There are several suppliers of health insurance but Southern Cross, Aetna and Axa New Zealand Health (National Mutual) account for more than 90% of the market.

The main providers (and probably many of the others, particularly those with broader insurance links) have seen a switch over the years from blanket medical coverage to specialised options, particularly those that deal with "big ticket" items of major surgery and medical procedures.

Many people treat routine visits to the doctor and other relatively small payments as part of their regular outgoings, in the same way as they accept small losses on chattels and so on rather than claim on general insurance policies and lose no-claims bonuses and other benefits.

A survey such as this is not the place to examine in detail each of the different health insurance policies available. Anyone who has a policy, or policies, will have examined the range and chosen the option best-suited to the particular age, marital and family status, lifestyle, occupation and current health.

People who are not privately insured but who may be thinking of cover know they should assess the large number of plans before selecting one appropriate to their circumstances.

Any attempt to summarise all the available plans would be futile, given the many plans and medical procedures involved. It is also possible in some cases to "unbundle" parts of particular plans and effectively tailor one's own policy.

That is part of a trend to widen the product range. Southern Cross' Mr Regtien said his organisation had "a lot under wraps."

"We have a number of new product initiatives we will be launching into the market in the coming months to capitalise on opportunities to stimulate growth."

No matter what products Southern Cross and other insurers bring to the market, customers and potential customers focus on the cost.

There seems to be growing awareness you get what you pay for. People cannot expect Rolls-Royce cover if they are paying Mini rates but the actual level of premiums and how they rise with different starting ages, or after reaching the magic 65, always concern people.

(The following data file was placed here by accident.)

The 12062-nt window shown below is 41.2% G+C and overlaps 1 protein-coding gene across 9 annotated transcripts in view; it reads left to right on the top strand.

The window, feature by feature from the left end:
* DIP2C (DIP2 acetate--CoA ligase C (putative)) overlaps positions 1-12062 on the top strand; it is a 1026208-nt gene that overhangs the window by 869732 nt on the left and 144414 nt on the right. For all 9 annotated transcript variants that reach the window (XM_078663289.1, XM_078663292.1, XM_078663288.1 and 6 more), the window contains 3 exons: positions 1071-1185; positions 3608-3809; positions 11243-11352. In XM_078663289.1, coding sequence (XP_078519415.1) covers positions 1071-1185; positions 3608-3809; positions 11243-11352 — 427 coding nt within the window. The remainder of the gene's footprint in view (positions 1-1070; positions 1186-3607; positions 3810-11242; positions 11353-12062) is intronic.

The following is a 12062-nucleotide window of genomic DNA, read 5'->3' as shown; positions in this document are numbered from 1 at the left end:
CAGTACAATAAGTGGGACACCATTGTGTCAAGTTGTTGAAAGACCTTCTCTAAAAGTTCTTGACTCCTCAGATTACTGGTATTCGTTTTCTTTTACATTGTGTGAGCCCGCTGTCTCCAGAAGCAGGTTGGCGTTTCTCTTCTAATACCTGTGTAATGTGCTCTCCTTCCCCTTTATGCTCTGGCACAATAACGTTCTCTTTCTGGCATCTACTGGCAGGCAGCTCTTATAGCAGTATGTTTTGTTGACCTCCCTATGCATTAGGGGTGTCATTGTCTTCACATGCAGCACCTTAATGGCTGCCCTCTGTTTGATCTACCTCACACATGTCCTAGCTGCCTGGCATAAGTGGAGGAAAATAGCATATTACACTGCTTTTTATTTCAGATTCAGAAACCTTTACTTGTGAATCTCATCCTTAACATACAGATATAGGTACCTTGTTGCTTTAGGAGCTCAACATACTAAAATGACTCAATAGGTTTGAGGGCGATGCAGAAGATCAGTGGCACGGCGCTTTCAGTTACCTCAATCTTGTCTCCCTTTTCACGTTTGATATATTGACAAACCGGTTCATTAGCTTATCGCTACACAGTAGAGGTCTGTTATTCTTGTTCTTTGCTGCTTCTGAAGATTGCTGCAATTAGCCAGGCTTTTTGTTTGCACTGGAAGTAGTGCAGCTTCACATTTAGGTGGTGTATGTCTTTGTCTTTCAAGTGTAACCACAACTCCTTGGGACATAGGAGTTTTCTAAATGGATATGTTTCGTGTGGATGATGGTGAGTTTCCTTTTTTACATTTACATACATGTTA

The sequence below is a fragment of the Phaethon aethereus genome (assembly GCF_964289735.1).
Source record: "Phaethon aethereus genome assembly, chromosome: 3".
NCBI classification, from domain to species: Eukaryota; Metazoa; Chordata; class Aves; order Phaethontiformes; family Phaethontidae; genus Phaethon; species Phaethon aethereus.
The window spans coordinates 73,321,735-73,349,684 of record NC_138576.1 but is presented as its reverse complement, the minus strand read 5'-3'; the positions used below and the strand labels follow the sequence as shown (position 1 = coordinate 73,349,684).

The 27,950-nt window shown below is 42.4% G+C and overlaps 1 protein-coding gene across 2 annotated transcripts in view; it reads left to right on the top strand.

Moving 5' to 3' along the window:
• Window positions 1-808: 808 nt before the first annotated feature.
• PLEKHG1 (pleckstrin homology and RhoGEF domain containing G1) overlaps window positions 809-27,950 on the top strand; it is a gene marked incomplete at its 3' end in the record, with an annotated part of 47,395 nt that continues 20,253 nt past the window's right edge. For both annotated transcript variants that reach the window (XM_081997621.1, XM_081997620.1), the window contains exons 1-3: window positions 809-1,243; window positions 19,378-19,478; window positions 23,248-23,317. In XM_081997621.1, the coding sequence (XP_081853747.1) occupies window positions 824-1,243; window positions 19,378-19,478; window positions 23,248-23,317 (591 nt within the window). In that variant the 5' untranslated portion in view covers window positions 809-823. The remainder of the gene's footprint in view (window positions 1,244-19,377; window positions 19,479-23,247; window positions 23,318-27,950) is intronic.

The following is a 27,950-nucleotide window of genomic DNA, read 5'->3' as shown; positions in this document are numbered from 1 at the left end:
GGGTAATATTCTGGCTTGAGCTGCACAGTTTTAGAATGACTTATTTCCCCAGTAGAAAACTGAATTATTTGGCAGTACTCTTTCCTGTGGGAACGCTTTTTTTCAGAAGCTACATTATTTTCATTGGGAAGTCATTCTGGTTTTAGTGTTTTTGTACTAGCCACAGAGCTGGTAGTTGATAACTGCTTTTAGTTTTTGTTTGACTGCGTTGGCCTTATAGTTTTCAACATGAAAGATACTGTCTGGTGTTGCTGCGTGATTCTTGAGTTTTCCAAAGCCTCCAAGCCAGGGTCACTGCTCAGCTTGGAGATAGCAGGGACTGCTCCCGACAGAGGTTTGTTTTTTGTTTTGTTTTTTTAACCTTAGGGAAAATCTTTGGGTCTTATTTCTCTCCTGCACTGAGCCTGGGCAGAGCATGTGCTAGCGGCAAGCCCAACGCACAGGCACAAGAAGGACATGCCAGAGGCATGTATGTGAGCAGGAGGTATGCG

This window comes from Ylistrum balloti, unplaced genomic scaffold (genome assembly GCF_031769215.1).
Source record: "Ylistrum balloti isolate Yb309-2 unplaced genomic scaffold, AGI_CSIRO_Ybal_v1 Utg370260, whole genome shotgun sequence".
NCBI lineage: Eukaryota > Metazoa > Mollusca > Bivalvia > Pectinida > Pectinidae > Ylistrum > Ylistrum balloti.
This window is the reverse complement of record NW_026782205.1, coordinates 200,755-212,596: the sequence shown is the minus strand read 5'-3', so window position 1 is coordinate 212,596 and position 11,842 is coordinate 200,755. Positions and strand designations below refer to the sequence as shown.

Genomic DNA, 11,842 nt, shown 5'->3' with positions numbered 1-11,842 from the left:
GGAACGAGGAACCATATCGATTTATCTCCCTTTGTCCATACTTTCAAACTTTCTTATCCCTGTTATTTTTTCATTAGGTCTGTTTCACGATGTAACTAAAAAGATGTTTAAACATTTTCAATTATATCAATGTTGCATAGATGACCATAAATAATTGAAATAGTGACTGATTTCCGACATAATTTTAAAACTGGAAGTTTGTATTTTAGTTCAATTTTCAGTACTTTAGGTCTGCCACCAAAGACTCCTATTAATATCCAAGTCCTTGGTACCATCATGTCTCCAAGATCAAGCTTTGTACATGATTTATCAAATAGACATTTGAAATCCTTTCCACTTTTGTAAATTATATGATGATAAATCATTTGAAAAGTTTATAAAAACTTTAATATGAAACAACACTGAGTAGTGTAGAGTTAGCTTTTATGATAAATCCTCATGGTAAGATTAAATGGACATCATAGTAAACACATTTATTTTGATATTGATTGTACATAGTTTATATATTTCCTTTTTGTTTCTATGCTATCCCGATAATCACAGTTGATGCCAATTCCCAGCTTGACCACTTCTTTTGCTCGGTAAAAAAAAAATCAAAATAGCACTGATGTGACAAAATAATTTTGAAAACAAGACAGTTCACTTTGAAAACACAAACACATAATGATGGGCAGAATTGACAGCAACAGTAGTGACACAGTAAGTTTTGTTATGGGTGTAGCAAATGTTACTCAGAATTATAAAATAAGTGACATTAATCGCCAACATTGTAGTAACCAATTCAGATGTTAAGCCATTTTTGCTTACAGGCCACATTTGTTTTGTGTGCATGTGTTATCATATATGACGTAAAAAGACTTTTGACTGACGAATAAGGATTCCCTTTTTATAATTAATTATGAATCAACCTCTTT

The public was unhappy some years ago when premiums rose dramatically but the situation has become more stable. Mr Regtien said Southern Cross' premiums had been the same since July 1997 and Aetna's Mr Goldberg reported stable premiums, with no increases seen over the next year or so at least.

The jump in premiums when people reach their mid-60s is more contentious. Higher premiums are based on the undeniable fact that healthcare costs increase disproportionately with age and policyholders should be paying for that.

It seems unfortunate that people who may have been in schemes for years can face a premium hike when they hit 65. Mr Goldberg referred to the Australian situation as an example of how premium increases can be cushioned.

A person who took out insurance in Australia before age 35 had a guaranteed premium for life. The government subsidised the premium if that became necessary in the policyholder's later life.

Table I (above) shows what can happen with premiums depending on age. The fact that the data refers to State Insurance's Surgical Plus plan must not be taken as comment on, or criticism of, State.

Other insurers have similar premium patterns and State's figures were used because they were both simple and brief.

Whatever people think about the public health versus private health debate, health insurance comes within the ambit of personal investment, because individuals are investing in their most important asset: themselves.